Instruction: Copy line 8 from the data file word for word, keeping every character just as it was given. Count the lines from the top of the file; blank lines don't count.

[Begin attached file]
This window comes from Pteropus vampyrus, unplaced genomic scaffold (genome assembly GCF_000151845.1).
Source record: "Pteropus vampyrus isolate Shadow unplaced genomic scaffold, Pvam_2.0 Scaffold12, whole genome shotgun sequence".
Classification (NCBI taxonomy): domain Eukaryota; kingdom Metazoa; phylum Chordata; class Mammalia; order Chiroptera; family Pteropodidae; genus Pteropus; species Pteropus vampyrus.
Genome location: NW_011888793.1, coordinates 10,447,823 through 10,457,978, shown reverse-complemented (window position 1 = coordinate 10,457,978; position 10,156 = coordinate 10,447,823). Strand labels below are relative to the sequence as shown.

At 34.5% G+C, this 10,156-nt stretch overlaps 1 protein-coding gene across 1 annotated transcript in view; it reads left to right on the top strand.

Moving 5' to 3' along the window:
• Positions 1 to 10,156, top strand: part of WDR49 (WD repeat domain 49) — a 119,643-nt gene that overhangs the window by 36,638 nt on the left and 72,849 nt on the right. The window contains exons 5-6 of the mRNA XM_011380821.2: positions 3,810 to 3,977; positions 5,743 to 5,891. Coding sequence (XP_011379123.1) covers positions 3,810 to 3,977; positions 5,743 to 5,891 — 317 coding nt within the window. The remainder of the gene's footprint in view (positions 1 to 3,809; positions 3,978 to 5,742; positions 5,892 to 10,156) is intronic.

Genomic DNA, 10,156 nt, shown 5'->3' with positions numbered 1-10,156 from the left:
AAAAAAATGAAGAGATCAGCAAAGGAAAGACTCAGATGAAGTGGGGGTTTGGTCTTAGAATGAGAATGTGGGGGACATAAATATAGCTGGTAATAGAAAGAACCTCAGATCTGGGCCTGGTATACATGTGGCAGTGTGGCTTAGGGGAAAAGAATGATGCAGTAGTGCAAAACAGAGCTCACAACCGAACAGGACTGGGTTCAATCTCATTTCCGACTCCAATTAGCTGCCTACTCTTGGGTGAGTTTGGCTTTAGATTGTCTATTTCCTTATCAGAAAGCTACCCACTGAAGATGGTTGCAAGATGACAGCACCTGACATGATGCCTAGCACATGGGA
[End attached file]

Genomic DNA, 10,156 nt, shown 5'->3' with positions numbered 1-10,156 from the left: